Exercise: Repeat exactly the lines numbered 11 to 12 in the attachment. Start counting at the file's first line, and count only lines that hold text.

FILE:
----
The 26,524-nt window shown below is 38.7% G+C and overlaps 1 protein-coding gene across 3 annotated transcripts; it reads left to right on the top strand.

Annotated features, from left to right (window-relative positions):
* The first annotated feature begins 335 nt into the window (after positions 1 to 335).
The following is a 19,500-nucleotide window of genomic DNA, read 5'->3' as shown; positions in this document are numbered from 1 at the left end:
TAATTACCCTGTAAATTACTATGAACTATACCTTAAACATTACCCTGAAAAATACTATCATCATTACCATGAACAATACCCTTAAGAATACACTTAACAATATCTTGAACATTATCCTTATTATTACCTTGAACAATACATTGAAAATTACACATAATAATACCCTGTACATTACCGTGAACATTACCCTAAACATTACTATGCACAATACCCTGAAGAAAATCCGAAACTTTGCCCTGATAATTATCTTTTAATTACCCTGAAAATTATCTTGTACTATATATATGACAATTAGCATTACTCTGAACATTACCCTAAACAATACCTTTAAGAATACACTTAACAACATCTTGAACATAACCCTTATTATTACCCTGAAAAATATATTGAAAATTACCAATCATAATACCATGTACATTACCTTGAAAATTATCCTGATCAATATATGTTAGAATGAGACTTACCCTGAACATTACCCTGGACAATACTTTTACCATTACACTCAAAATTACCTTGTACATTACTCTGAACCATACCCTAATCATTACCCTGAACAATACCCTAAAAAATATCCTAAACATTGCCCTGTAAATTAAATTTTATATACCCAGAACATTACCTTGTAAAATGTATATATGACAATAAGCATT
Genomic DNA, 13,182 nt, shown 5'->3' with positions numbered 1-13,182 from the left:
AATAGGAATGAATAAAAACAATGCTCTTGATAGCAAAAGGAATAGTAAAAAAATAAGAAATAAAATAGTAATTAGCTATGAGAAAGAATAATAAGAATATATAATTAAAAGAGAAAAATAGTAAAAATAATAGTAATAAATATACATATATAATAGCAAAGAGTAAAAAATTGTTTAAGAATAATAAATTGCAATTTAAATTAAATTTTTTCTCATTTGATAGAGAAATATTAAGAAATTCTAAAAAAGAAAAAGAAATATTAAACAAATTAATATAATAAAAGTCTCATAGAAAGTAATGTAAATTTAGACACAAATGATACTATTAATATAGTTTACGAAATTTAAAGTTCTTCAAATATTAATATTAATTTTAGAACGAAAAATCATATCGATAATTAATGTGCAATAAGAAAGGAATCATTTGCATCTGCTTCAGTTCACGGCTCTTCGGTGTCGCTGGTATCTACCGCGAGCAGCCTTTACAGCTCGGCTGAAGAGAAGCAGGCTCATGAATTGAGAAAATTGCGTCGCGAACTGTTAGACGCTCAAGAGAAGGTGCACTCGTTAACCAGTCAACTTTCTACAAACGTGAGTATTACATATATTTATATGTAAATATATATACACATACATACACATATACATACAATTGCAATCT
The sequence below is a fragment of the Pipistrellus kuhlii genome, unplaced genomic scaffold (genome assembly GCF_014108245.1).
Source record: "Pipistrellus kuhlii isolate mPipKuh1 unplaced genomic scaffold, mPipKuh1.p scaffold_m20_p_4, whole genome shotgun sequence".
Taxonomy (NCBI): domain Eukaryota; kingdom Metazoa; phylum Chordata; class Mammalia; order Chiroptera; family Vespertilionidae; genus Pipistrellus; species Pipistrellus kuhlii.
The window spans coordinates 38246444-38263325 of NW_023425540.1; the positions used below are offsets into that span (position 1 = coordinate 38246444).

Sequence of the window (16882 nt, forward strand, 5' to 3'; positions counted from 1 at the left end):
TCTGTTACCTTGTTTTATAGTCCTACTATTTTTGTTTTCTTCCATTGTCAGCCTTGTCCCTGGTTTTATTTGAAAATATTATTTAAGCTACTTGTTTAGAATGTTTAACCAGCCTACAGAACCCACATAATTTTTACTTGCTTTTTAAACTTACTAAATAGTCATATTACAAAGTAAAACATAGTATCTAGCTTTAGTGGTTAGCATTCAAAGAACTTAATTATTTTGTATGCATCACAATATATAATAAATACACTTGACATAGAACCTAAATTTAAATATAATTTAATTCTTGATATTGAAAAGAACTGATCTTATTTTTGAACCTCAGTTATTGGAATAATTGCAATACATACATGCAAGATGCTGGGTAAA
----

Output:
The window spans coordinates 38246444-38263325 of NW_023425540.1; the positions used below are offsets into that span (position 1 = coordinate 38246444).

Sequence of the window (16882 nt, forward strand, 5' to 3'; positions counted from 1 at the left end):